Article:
If I had to hazard a guess, I’d say almost all of us has at least one multi-tool. I’ve got a much-loved, 20-year old Gerber that lives in the house, and is pressed into duty anytime I can’t be arsed going outside and unlocking the tool shed… which is a lot. I’ve done and fixed all manner of things with that one tool, and am constantly figuring out new ways to use it. If I could only have one tool, my Gerber would be it.
What I want you to think about is how you can apply that thinking to sponsorship, and start identifying properties that can provide the same kind of flexibility and broad-ranging usefulness as your trusty multi-tool. There are specific hallmarks and management techniques for sponsorship multi-tools, which I’ve outlined below, but once you start thinking about your opportunities this way, you’ll find it to be an absolute essential for portfolio management.
Before you get defensive about your current sponsorships – and plenty of sponsors do, when we start talking about multi-tools – I’m not actually bagging the stuff you’re doing now. Just like we still own other tools – tools that do specific jobs – there is no reason you can’t have other sponsorships for specific objectives, markets, timeframes, or even departments. Plus, once you adopt a multi-tool mindset, you may see multi-tool potential in many of your current investments.
A sponsorship multi-tool is sponsorship that can be leveraged…
This type of sponsorship requires a critical mass of people who care – fans. Importantly, these fans don’t need to be fans of the specific thing you sponsor, but could be fans of the broader theme. For instance, you could sponsor a major children’s hospital serving one large city. The number of people using and supporting that specific children’s hospital may be geographically limited, but the number of people who care about the health and wellbeing of children isn’t. You could absolutely leverage across both groups, although those leverage plans would likely have different focal points.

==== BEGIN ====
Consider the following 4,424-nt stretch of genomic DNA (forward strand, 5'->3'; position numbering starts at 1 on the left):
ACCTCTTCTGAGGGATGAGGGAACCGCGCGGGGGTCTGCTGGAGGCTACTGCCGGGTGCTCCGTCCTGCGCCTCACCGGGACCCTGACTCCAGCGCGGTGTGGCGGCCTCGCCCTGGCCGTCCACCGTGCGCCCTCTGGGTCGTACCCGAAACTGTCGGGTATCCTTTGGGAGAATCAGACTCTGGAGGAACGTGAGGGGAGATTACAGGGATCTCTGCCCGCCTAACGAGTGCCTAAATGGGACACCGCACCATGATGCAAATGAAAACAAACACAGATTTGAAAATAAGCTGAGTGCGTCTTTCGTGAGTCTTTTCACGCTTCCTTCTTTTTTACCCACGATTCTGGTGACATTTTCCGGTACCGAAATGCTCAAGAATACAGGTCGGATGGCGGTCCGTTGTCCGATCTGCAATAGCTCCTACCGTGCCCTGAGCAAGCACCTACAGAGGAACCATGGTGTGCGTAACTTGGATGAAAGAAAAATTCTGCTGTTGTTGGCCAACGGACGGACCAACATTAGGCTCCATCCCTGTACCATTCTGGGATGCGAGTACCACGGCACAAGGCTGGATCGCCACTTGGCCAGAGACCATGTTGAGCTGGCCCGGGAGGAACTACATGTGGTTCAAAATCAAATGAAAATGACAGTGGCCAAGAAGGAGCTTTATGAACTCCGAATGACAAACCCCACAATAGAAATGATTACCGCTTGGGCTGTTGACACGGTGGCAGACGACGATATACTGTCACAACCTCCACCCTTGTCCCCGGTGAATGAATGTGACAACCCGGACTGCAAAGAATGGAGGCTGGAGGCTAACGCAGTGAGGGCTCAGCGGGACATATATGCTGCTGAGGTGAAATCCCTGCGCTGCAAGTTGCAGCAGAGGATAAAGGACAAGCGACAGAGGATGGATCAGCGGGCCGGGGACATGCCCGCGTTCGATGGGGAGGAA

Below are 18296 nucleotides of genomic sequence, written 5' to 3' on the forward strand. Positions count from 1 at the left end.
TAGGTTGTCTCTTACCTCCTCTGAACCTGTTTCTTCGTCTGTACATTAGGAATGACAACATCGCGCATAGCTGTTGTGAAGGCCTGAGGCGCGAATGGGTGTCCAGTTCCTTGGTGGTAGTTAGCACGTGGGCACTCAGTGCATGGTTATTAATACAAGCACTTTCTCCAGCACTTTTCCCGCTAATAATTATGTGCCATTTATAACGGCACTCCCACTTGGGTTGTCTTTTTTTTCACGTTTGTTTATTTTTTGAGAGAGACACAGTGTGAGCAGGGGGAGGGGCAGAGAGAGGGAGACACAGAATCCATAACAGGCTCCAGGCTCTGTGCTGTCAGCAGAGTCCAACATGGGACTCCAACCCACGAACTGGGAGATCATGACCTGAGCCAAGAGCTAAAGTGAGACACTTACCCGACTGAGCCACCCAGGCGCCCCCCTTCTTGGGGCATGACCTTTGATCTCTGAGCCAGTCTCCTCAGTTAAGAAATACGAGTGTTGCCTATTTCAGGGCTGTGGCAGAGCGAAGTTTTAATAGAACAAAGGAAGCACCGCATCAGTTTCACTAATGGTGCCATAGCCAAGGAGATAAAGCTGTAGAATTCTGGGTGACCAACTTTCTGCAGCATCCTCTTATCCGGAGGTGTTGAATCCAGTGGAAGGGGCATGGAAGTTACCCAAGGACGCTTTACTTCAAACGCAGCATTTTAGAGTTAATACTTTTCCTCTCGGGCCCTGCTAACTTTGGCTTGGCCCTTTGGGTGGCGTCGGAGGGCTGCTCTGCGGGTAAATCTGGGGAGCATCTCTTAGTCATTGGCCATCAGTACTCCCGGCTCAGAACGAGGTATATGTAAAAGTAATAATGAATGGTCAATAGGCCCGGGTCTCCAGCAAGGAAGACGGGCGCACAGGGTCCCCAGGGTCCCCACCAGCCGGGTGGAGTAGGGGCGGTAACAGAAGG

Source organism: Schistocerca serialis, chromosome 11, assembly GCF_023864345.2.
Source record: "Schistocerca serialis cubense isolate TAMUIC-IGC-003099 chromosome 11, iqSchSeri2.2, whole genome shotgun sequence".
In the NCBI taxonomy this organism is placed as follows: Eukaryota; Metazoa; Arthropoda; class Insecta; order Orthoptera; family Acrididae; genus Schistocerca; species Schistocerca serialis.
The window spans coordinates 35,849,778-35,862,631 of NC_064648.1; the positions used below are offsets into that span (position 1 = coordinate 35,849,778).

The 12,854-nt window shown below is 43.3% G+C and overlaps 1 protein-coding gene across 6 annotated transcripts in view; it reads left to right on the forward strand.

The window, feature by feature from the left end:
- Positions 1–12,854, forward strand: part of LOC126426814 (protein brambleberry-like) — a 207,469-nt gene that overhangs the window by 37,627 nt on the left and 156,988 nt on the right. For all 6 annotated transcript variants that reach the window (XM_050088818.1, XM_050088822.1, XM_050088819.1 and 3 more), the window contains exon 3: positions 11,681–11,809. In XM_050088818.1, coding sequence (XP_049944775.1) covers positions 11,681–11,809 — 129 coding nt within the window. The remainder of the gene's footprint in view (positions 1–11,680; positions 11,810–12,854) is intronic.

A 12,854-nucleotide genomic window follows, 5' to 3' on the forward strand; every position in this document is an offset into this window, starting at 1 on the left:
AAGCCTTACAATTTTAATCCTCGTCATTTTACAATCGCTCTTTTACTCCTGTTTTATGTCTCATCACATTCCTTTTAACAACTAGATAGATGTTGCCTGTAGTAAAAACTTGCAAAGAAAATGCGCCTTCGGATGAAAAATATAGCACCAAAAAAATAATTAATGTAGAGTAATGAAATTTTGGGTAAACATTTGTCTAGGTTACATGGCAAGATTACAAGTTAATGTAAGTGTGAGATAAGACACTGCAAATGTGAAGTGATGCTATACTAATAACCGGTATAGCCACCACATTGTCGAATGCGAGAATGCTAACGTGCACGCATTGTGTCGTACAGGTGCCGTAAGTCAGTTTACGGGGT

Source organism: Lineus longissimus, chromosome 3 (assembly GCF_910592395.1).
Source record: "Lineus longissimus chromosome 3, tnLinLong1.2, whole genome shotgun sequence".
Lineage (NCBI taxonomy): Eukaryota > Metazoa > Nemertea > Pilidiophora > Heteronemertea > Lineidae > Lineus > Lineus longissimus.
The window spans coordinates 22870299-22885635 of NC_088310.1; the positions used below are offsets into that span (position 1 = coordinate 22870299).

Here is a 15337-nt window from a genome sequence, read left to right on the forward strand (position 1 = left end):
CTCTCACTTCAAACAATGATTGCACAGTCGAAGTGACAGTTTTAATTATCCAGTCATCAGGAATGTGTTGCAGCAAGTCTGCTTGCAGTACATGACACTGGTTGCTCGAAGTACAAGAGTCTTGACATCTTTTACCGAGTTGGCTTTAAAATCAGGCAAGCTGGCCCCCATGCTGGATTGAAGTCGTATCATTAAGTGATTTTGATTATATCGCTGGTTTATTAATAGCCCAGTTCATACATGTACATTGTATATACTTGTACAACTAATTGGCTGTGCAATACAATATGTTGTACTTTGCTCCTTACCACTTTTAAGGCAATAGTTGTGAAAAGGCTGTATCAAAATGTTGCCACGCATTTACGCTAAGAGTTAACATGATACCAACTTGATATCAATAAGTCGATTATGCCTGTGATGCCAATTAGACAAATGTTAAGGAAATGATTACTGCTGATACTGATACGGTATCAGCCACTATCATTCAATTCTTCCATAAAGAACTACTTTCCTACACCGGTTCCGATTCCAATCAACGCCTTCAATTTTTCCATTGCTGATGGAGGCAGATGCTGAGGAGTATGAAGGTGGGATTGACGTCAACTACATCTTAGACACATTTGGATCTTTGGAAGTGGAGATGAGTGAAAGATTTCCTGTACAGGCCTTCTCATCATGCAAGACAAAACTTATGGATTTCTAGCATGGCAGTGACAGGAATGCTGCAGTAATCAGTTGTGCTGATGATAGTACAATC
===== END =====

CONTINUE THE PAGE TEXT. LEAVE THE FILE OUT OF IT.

You could sponsor a food and wine festival in one region, but if it’s credible, it’s going to have relevance with foodies. Ditto if the festival has an interesting focal point, like oysters. Either way, you could parlay content and crowdsourcing and so much more across markets that are geographically distant, as well as locals who, for whatever reason, won’t be attending.
In addition, a sponsorship multi-tool will have at least several existing or potential epicentres of activity – something topical, on which you can build leverage activities. For a science museum, it could be around various exhibits, topical advances in science (space milestone, release of new climate research, etc), school holiday activities, or their periodic access to rock-star scientists.
In order to be a multi-tool, it has to have credibility and a critical mass of fans – whether of the property itself or the larger themes. If it has that credibility and relevance, you can use it as sponsorship multi-tool.
A sponsorship doesn’t have to be national to be credible, and it doesn’t have to have thousands of attendees to be credible. Case in point: Conferences. Just because only 300 people rock up doesn’t mean it’s only relevant to those people. There could be thousands of people for whom the subject matter and experts have relevance, and you can leverage across all of them.
For more on this, see “It’s Not the Size of the Sponsorship, It’s What You Do with It“.
Again, no. The beauty in a sponsorship multi-tool is in all the ways you can use it, not how big or flashy it is. I’ve worked with dozens of sponsors to turn tiny sponsorships of often large properties into incredibly powerful sponsorship multi-tools.